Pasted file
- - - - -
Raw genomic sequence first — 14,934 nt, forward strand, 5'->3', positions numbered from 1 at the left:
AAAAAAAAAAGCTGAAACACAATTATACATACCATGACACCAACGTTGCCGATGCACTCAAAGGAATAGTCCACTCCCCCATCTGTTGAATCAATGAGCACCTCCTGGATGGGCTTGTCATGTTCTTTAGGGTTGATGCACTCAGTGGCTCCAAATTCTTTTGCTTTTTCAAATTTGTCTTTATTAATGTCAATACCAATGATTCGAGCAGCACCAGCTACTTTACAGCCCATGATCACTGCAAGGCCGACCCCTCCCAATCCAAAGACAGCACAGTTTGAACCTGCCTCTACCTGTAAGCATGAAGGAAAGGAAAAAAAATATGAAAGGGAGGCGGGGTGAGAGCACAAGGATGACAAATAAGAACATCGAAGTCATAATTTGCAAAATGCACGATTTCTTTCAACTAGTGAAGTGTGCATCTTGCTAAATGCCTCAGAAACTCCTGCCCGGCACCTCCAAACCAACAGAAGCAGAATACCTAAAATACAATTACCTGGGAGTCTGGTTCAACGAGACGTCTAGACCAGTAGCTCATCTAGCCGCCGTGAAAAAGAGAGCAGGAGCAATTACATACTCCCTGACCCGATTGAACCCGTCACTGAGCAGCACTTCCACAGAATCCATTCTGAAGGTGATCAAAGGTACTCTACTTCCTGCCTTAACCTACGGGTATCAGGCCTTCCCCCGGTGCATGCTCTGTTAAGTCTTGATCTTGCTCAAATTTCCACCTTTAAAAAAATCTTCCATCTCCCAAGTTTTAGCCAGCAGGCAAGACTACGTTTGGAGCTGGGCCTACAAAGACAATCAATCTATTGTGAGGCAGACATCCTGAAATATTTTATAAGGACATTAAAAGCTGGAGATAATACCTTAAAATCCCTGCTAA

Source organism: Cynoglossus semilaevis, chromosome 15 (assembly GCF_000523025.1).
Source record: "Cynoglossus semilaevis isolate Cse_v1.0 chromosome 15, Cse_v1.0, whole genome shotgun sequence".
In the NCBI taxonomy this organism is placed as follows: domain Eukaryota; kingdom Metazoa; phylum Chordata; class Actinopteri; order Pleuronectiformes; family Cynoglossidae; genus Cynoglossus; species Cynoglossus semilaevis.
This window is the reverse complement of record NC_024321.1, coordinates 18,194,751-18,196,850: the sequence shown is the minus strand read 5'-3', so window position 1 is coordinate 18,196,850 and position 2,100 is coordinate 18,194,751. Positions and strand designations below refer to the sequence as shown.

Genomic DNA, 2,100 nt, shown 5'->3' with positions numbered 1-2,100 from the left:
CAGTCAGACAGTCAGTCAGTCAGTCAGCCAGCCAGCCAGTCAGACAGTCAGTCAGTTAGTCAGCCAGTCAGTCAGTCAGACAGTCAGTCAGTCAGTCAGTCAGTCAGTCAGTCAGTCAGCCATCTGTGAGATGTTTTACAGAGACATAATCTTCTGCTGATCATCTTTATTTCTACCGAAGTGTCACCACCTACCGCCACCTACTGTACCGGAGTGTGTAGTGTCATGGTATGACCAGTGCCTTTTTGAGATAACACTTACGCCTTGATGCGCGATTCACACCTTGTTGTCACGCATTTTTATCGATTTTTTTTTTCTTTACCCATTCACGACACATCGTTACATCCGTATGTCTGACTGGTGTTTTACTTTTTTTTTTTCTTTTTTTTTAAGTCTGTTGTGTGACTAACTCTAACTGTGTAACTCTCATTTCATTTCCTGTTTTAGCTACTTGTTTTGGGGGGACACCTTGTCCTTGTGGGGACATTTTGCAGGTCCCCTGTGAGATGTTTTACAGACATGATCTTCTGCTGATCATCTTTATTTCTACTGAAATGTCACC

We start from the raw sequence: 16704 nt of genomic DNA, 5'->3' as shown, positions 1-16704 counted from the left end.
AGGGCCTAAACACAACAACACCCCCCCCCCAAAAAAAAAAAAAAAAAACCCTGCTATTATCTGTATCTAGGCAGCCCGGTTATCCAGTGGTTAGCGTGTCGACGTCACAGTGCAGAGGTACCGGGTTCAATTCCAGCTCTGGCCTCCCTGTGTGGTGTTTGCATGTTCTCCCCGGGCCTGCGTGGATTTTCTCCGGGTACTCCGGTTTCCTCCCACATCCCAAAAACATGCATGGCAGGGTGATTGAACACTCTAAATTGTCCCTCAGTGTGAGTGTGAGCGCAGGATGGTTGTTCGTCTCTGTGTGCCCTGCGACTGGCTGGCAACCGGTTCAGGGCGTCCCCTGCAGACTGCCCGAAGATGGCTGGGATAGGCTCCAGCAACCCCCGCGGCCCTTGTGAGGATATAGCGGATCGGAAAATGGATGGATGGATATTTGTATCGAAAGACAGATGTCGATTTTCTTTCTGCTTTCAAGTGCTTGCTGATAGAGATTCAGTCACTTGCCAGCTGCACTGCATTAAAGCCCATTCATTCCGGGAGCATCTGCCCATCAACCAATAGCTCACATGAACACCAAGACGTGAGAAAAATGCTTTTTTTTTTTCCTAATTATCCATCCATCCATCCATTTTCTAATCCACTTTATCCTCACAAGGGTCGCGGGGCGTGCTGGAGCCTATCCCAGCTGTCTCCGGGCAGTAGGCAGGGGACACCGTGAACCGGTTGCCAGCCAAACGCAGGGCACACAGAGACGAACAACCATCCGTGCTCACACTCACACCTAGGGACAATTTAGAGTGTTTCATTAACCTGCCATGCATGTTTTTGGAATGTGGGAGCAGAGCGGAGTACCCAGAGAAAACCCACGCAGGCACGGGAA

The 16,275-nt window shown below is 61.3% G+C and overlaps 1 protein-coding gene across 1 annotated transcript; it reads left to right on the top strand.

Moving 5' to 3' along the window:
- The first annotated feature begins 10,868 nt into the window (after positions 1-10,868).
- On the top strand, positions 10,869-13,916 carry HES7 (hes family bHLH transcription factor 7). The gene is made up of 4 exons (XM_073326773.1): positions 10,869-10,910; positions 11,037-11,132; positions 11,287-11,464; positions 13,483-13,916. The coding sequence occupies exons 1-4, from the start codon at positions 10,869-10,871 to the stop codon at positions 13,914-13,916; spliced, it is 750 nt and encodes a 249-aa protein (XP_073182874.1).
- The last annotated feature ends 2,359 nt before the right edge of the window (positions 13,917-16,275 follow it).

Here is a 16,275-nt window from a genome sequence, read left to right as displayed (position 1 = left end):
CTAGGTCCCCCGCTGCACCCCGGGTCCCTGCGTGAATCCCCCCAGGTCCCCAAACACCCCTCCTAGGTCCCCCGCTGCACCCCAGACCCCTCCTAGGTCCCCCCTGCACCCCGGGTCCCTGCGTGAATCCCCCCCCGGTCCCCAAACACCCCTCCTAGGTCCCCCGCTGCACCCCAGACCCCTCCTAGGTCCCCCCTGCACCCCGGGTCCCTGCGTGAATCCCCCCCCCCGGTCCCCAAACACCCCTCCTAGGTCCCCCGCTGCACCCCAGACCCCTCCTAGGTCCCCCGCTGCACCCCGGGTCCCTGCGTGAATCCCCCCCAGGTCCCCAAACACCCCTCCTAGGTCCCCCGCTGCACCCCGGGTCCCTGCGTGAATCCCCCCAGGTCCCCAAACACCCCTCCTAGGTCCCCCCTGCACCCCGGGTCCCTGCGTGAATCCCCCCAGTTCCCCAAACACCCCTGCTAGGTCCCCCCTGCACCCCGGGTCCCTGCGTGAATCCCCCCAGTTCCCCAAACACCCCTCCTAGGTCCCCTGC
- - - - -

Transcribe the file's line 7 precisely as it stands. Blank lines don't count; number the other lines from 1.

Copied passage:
Genomic DNA, 2,100 nt, shown 5'->3' with positions numbered 1-2,100 from the left: